Thursday, July 12, 2012

Pressing Forward

William Shakespeare, the Bard of Avon

For more than a year I've been writing what can only be described as a "curriculum" for teaching Shakespeare. Last summer, I finished the first part, which is for teaching students about the Bard and the Elizabethan Age. It has weekly lessons that can be taught as a precursor to putting on a Shakespeare play. While it's meant to be used for homeschooling moms who want to teach their children and their kids' friends in a class atmosphere, it could be used for one family.

But right now, I'm working hard to finish the acting and directing guide for putting on a Shakespeare play. It's been a much bigger effort than I had supposed it would be, even though I have a lot of experience teaching acting and directing shows. Some things are just not easy to translate into words! I mean, most of what I learned before I jumped in the directing trenches was from the examples of the many teachers and directors I worked with throughout my youth. Putting all those lessons I learned into words is not the easiest thing for me to do. *whew!*

Today, I've been sitting at the computer, pounding out what to do and expect in the audition process. With only a few breaks for things like perusing Pinterest, it has taken me this entire day!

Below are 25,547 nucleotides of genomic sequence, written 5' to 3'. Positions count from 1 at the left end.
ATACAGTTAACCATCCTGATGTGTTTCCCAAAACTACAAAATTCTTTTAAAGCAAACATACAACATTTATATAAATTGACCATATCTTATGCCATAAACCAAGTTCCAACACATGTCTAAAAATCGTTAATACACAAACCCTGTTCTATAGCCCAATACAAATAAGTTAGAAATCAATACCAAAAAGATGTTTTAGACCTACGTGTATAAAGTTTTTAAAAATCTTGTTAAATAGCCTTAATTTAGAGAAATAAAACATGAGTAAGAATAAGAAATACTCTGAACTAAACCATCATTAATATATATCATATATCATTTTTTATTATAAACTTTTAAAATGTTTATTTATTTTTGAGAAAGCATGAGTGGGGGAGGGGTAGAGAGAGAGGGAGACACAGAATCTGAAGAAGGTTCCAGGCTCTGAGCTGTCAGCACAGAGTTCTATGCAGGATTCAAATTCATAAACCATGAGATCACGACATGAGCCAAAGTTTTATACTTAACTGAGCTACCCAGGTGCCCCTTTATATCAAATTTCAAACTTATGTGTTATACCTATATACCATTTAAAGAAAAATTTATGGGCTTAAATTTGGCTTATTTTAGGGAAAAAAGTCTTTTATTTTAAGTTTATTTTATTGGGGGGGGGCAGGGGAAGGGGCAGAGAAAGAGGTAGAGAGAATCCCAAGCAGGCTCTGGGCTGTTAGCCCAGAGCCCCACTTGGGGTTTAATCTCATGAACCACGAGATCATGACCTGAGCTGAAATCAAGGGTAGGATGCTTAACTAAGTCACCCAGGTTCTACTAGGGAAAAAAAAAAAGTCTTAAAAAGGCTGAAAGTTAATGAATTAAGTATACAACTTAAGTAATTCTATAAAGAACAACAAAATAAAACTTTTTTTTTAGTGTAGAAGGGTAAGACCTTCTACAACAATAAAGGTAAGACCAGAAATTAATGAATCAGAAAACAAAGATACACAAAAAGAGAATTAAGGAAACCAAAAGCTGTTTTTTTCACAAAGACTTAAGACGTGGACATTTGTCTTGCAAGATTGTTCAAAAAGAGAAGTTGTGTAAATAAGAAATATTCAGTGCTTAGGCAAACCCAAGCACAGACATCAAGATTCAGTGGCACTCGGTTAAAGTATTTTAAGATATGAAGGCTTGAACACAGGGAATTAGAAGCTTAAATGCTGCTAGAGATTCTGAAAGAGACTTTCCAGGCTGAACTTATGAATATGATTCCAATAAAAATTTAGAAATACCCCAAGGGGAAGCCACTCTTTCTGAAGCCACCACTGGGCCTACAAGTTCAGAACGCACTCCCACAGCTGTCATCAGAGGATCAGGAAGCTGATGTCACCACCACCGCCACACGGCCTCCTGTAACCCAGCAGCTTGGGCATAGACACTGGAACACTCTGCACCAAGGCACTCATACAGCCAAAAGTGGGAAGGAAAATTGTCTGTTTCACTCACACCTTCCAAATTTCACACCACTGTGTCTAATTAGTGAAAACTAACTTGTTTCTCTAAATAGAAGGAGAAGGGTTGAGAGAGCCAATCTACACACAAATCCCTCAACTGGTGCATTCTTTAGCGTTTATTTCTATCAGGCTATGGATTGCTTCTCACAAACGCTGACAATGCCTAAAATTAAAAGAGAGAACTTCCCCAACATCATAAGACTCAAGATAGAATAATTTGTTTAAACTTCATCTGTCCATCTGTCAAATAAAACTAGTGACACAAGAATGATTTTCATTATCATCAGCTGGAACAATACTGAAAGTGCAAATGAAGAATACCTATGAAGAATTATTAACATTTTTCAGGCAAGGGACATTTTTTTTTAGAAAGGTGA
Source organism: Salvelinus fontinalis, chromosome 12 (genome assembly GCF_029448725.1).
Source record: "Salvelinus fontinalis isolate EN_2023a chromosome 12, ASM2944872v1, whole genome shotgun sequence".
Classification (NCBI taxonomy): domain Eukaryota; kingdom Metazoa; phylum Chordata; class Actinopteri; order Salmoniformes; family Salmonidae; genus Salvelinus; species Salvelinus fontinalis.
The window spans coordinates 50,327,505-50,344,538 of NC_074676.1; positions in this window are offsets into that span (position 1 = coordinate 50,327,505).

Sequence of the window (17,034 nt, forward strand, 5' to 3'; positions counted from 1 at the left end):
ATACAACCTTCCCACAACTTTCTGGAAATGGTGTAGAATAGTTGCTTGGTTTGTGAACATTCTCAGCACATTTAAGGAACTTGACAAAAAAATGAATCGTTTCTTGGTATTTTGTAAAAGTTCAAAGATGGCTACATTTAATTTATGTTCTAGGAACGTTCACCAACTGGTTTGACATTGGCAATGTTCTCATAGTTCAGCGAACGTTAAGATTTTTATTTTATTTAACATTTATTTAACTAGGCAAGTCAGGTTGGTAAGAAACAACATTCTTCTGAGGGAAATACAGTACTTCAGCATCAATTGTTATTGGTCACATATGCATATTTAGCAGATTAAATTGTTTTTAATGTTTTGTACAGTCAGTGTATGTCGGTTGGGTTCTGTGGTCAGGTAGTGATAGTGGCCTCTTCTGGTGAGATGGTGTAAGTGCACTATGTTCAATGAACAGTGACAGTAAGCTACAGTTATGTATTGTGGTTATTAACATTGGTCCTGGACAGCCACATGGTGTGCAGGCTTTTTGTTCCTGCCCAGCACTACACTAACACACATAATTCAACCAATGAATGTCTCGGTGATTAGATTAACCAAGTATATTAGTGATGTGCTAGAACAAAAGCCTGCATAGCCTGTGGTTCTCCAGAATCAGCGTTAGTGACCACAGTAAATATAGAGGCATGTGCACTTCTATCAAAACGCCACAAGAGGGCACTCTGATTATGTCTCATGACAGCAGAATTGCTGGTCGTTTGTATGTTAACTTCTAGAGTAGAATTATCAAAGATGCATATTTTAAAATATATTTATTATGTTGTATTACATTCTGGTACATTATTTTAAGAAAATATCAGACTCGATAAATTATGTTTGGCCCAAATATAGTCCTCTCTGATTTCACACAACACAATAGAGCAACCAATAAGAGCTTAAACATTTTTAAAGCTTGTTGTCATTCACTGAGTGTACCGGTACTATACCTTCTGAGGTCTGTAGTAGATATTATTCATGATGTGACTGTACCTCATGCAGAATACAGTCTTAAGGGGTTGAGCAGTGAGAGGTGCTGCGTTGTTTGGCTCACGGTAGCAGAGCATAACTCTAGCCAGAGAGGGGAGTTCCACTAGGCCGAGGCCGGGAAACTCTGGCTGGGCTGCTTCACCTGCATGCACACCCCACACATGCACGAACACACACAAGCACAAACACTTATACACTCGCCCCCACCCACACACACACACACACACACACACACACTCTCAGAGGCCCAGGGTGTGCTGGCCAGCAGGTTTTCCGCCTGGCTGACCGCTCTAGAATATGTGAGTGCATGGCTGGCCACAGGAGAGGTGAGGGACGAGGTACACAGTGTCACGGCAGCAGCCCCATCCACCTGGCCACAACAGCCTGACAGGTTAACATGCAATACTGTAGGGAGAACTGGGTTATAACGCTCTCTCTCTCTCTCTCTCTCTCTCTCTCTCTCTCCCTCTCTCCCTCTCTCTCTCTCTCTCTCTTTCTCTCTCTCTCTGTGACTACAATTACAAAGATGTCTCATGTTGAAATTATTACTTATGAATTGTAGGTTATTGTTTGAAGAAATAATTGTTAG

In contrast to the writing I've been doing, compared to posting on my blogs, I can say that blogging is a process that takes much less effort! I'm not sure what that says about the quality of my writing on my blogs, but...

I hope all my blogging buddies are enjoying their summers! I promise not to completely abandon my blogs, but hopefully this is a good explanation as to why I've been away.

On to the next!!!



  1. That sounds like a neat project! My children loved their introduction to the Bard this last year but we have yet to tackle reading his plays in any format. Have you ever read the version written as prose for children by Charles and Mary Lamb? I would love to know what you think of that or if there are any child-friendly versions of his plays you could suggest for elementary ages.

  2. That is a great idea. I have hoped to get my "Fables, Fairy Tales, and Myths" mentoring guides done, but I'm a bit far away from getting it all ready. Good luck!


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